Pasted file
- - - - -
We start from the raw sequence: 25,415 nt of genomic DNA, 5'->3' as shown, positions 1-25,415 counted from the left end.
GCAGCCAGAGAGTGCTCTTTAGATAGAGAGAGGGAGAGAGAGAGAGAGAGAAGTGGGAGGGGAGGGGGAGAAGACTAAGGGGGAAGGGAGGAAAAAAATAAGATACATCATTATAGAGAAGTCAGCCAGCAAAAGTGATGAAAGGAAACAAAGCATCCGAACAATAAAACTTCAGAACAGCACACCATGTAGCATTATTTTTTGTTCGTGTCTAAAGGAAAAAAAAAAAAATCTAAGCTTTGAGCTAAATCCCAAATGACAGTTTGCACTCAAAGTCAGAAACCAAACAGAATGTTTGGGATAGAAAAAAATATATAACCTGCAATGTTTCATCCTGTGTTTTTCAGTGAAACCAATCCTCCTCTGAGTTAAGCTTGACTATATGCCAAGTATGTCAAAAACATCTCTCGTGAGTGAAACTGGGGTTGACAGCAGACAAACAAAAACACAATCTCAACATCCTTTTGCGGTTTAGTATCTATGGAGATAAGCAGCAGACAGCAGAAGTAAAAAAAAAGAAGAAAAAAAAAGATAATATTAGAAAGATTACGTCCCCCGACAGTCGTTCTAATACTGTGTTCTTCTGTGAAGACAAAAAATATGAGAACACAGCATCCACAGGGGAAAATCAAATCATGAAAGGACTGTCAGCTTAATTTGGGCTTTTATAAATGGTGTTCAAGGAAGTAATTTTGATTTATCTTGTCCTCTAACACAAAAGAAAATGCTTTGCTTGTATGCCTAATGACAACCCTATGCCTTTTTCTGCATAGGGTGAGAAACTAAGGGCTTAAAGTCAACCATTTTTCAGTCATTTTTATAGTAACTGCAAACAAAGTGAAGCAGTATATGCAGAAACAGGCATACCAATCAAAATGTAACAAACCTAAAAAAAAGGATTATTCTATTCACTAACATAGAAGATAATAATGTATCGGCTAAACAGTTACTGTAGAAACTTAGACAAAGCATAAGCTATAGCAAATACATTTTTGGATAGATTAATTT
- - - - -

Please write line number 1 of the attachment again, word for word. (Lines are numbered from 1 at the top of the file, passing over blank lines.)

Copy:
We start from the raw sequence: 25,415 nt of genomic DNA, 5'->3' as shown, positions 1-25,415 counted from the left end.